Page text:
European Union completes no-deal Brexit preparations

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Theresa May responded to the petition when it had only hit 3 million signatures earlier in the weekend, with a spokesman saying the prime minister "will not countenance" revoking article 50.

The Sunday afternoon session at Chequers, the prime minister's country residence, is expected to include prominent Brexit advocates including former foreign secretary Boris Johnson and Jacob Rees-Mogg.

According to Reuters, the United Kingdom lawmakers should now vote on a range of Brexit options on Wednesday, giving parliament a chance to indicate whether it can agree on a deal with closer ties to Brussels, and then try to push the government in that direction.

In fact, incensed by comments from May on Wednesday night that pinned the blame for the Brexit chaos on them, many British lawmakers have now hardened their resistance to the deal she is due to bring back before them next week.

The "People's Vote March" snaked from Park Lane and other locations to converge on the British Parliament, where the fate of Brexit will be decided in the coming weeks.

If the deal is not approved, Britain has until April 12 to come up with a new plan, such as leaving without a deal or cancelling Brexit.

Theresa May insisted tonight it was the "moment of decision" for MPs as she accepted European Union terms for delaying Brexit by at least two weeks.

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In a letter to all MPs on Friday evening, Mrs May said: "If it appears that there is not sufficient support to bring the deal back next week, or the House (of Commons) rejects it again, we can ask for another extension before 12 April - but that will involve holding European Parliament elections".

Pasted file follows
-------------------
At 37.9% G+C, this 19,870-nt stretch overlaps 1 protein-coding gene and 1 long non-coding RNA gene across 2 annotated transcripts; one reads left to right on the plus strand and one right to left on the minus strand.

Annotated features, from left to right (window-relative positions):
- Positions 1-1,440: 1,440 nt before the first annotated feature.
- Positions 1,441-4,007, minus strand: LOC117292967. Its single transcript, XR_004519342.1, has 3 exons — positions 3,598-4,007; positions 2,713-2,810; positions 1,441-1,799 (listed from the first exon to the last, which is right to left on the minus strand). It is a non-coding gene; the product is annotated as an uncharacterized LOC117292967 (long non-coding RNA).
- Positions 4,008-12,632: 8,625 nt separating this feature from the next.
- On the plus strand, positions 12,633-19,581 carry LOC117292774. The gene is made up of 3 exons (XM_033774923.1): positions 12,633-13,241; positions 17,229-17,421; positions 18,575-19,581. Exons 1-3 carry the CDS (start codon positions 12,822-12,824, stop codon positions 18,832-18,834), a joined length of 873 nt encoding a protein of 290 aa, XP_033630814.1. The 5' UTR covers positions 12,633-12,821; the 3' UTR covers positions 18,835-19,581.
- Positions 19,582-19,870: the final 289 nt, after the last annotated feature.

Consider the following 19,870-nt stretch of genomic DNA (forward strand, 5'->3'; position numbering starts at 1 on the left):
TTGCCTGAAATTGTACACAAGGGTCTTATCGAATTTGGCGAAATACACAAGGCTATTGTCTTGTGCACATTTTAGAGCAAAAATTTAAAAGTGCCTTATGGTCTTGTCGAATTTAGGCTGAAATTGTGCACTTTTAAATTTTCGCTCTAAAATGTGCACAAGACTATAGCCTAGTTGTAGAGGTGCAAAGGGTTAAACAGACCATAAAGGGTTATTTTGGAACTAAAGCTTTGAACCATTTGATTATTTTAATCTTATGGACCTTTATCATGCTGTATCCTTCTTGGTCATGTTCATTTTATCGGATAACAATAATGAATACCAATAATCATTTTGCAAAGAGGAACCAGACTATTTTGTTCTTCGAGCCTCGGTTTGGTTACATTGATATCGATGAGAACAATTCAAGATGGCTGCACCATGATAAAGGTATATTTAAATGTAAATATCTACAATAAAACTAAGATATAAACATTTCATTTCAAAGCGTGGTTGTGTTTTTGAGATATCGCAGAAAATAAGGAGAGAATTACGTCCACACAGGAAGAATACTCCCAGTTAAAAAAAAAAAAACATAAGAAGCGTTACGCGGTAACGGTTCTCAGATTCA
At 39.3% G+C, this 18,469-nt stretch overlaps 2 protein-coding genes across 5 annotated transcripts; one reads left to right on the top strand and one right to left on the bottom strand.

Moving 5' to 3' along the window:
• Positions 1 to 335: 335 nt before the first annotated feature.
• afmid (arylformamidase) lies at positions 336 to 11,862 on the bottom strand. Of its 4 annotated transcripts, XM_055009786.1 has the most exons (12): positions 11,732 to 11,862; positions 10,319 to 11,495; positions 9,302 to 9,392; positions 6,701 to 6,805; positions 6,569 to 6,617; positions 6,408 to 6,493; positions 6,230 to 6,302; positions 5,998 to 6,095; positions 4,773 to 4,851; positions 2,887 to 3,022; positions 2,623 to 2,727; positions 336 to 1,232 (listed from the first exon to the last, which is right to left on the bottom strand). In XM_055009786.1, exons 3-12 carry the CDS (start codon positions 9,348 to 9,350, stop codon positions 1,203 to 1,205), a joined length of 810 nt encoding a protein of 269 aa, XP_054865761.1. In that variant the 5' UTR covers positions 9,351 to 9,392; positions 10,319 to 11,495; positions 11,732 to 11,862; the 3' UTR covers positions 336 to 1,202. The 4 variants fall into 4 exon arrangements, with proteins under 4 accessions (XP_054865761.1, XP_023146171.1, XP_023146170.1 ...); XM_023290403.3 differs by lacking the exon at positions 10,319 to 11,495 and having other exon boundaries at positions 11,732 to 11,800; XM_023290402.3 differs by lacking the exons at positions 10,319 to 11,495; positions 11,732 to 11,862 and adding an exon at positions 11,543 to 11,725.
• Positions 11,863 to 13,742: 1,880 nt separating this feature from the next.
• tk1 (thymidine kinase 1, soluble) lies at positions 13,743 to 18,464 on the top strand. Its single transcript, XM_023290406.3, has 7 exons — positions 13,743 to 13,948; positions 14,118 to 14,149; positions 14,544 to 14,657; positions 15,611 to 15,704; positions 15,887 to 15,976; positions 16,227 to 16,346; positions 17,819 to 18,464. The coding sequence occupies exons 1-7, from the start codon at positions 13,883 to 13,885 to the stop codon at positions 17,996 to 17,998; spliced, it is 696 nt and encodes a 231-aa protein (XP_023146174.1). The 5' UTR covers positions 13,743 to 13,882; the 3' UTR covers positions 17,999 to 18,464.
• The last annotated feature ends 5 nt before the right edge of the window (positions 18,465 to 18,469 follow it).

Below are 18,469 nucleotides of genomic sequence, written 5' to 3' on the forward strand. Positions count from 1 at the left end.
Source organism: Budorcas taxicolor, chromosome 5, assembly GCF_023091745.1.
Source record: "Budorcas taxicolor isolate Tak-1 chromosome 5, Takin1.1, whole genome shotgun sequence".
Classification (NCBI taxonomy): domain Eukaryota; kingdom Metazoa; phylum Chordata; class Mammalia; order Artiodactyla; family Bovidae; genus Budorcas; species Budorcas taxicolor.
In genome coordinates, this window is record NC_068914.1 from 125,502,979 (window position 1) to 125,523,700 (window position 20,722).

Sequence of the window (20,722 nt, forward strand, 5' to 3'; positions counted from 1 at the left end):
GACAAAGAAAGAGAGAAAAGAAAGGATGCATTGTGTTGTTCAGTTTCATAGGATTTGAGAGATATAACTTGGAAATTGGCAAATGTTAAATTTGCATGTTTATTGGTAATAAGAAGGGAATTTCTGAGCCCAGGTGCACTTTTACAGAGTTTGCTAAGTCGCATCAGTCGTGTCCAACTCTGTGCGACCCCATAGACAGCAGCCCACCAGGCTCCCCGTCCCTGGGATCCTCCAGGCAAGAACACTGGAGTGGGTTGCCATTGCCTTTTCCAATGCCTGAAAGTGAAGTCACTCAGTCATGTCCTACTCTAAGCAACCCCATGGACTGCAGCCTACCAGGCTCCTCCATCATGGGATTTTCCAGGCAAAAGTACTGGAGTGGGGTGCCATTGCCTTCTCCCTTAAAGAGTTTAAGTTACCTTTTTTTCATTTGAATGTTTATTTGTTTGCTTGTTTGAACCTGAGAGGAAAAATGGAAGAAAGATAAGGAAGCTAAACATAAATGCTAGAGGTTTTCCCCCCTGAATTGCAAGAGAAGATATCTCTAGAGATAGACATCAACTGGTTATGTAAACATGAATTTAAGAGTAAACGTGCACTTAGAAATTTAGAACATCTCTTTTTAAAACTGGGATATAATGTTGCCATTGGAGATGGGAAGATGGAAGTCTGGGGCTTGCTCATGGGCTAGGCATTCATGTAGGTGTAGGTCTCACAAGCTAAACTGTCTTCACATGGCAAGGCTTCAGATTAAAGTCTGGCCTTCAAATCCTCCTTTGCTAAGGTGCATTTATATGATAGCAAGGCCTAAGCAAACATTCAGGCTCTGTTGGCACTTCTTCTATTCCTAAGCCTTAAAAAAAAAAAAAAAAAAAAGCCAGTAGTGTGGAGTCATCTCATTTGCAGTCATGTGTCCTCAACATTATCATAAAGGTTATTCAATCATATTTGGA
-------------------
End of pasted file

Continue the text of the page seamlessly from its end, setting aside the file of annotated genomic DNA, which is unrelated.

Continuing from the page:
A massive crowd of over one million marched through central London on Saturday to demand that MPs grant them a fresh referendum on Brexit. The government, which usually controls the scheduling of votes in Parliament, said the lawmakers' move "upends the balance between our democratic institutions and sets a unsafe, unpredictable precedent for the future".

May's deal was defeated in parliament by 149 votes on March 12 and by 230 votes on January 15, but she had signaled that she would bring it back a third time this week.

Just last week, Brussels agreed to postpone Brexit as fears of a chaotic "no-deal" scenario continue to grow. But if Parliament doesn't approve a deal by the end of next week, the deadline is April 12.

Several reports surfaced in British media over top ruling party members urging PM Theresa May to resign over her weakened political position and inability to get support on the procured deal.

Among the 27 remaining European Union states, France has the most hardline stance, while Germany and the Netherlands are ready to give Britain more time to break the impasse.

Parliament may take a series of votes this week to determine what proposals, if any, could receive majority support.

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